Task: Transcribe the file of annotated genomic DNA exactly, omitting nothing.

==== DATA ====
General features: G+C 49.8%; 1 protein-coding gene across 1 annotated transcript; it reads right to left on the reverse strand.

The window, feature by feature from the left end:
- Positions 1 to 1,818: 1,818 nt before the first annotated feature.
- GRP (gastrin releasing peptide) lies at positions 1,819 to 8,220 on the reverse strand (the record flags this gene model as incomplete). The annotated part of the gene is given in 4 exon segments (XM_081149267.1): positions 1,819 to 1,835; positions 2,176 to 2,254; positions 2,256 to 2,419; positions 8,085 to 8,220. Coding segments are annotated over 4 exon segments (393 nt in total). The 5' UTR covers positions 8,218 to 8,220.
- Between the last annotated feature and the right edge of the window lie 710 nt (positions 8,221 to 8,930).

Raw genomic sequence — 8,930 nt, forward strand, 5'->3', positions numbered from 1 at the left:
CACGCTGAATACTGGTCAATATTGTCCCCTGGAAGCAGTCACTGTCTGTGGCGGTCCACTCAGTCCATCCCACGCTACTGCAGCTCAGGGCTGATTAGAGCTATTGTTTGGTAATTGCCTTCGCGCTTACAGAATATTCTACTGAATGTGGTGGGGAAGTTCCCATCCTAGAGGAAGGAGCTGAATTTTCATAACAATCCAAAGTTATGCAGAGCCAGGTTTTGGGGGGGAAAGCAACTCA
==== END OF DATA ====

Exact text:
General features: G+C 49.8%; 1 protein-coding gene across 1 annotated transcript; it reads right to left on the reverse strand.

The window, feature by feature from the left end:
- Positions 1 to 1,818: 1,818 nt before the first annotated feature.
- GRP (gastrin releasing peptide) lies at positions 1,819 to 8,220 on the reverse strand (the record flags this gene model as incomplete). The annotated part of the gene is given in 4 exon segments (XM_081149267.1): positions 1,819 to 1,835; positions 2,176 to 2,254; positions 2,256 to 2,419; positions 8,085 to 8,220. Coding segments are annotated over 4 exon segments (393 nt in total). The 5' UTR covers positions 8,218 to 8,220.
- Between the last annotated feature and the right edge of the window lie 710 nt (positions 8,221 to 8,930).

Raw genomic sequence — 8,930 nt, forward strand, 5'->3', positions numbered from 1 at the left:
CACGCTGAATACTGGTCAATATTGTCCCCTGGAAGCAGTCACTGTCTGTGGCGGTCCACTCAGTCCATCCCACGCTACTGCAGCTCAGGGCTGATTAGAGCTATTGTTTGGTAATTGCCTTCGCGCTTACAGAATATTCTACTGAATGTGGTGGGGAAGTTCCCATCCTAGAGGAAGGAGCTGAATTTTCATAACAATCCAAAGTTATGCAGAGCCAGGTTTTGGGGGGGAAAGCAACTCA